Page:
DUBLIN, March 12 – Ireland captain Brian O'Driscoll takes the field for his country for the 100th time on Saturday knowing victory over Wales will keep his side in the Six Nations title hunt.Dreams of back-to-back Grand Slams disappeared with a 33-10 thumping by France but last time out Ireland responded with a 20-16 win away to England.
After their Twickenham triumph, which saw prop John Hayes become the first player to win a hundred Ireland caps, it was no surprise when coach Declan Kidney named an unchanged starting XV.
The only change was on the bench where full-back Rob Kearney, fit after a shoulder injury sustained against France, returned in place of Andrew Trimble.
O’Driscoll is one of the outstanding centres of his generation and no-one has been more effusive in his praise this week than Wales coach Warren Gatland, who was in charge of Ireland when the Leinster legend made his Test debut nearly 11 years ago.
"Brian has got natural flair, is a good passer off both hands, has got a step and fantastic pace," Gatland said.
"He would most definitely be in most people’s World XV of the last decade," the New Zealander added.
That Gatland, who saw attempts to unsettle Ireland with some pre-match taunts last season end with a 17-15 Grand Slam-clinching win for the visitors in Cardiff, has so far failed to launch any verbal hand grenades is a testament to Wales’s plight.
In the reverse of the old song lyric, for Wales it’s not how they finish but how they start that’s the issue.
Gatland’s team have staged dramatic fightbacks against England, Scotland and France so far this Six Nations.
But only an astonishing rally against Scotland has led to victory and Wales are now a lowly fourth in the table.
"A lot has been made about how we start games, but the important thing for us is that we are not far away," said Wales flanker Jonathan Thomas.
"We need to concentrate more at the start and not give ourselves such a mountain to climb."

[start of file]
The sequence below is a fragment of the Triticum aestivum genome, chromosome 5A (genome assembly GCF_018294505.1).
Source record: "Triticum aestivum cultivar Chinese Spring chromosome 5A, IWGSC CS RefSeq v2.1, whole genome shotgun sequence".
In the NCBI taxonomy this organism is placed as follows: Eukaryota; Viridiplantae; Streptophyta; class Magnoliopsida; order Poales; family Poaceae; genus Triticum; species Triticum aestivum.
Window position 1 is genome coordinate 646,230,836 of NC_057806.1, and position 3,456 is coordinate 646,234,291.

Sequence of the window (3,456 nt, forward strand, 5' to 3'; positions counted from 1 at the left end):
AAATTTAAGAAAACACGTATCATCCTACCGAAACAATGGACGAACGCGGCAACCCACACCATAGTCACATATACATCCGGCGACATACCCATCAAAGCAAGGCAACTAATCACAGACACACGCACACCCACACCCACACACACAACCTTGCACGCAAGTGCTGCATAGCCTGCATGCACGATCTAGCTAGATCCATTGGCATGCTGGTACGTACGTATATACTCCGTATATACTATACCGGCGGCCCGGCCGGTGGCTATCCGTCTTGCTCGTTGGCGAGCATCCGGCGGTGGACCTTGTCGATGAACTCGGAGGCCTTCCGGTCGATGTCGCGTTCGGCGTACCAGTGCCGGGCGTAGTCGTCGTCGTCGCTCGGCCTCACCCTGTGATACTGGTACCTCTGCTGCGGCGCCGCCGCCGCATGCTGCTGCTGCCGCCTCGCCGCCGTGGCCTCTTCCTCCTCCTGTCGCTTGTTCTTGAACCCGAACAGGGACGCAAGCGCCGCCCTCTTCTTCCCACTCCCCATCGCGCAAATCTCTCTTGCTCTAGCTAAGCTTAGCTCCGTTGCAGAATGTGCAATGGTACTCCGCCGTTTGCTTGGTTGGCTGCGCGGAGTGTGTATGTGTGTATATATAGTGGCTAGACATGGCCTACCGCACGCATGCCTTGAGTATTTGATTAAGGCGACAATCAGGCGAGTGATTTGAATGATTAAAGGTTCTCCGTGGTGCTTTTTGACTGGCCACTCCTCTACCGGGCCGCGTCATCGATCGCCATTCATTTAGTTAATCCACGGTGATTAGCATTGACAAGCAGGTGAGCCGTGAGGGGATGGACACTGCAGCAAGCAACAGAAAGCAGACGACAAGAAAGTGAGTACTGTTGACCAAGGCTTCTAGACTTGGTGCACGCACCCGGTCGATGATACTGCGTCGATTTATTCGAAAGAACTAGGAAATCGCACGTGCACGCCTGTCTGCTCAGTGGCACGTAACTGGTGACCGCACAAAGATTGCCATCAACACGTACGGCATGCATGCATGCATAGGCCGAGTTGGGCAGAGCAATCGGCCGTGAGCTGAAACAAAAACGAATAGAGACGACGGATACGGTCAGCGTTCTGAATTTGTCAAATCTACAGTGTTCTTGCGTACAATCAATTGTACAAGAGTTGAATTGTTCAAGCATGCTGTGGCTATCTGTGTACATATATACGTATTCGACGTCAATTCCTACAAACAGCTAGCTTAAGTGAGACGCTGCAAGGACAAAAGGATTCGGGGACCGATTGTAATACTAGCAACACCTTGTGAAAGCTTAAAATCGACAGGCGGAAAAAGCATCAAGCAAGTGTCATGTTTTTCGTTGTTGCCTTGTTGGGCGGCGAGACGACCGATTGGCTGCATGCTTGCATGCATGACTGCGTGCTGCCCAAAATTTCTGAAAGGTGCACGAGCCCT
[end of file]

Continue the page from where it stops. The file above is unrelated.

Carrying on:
Ireland flanker David Wallace is wary of Wales’s threat behind the scrum although the Irish backs, as they showed in scoring three tries against England, when directed superbly by fly-half Jonathan Sexton, are also a potent attacking force.
"Wales have been unlucky at times and we know that against them you must expect the unexpected," said Wallace.
"They like to pass the ball and if the game gets loose they can cause you a lot of damage. Some of their backs are very quick and agile and it can be hard to stop them."
But first Wales must ensure the likes of wing Shane Williams have the ball. Ireland engineered several turnovers against England, with No 8 Jamie Heaslip a major force at the breakdown.
Wales, who will need set piece solidity, will be without captain Ryan Jones because of a calf problem, with Gareth Delve brought in at No 8.
British and Irish Lions hooker Matthew Rees makes his first Six Nations start this season after recovering from a groin injury, replacing Huw Bennett, while lock Luke Charteris comes in for the injured Deiniol Jones.
On the bench Dwayne Peel provides scrum-half cover for Richie Rees after the injured Mike Phillips was ruled out.
Experienced flanker Martyn Williams takes over as captain and Wallace is well aware of the threat posed by his fellow loose forward.
During last year’s Lions tour of South Africa, Wallace kept the Welshman on the bench for the first two Tests but changed places for the series finale.
"Martyn is a very good footballer, said Wallace. "He’s very good at poaching balls. If you don’t have good numbers around rucks you leave yourself open for him to pilfer the ball.
"He can play like an outside-half or winger at times – he has soft hands and can kick too," Wallace added.
"It’s hard to pick faults in his game," – which is pretty much what Williams said about O’Driscoll.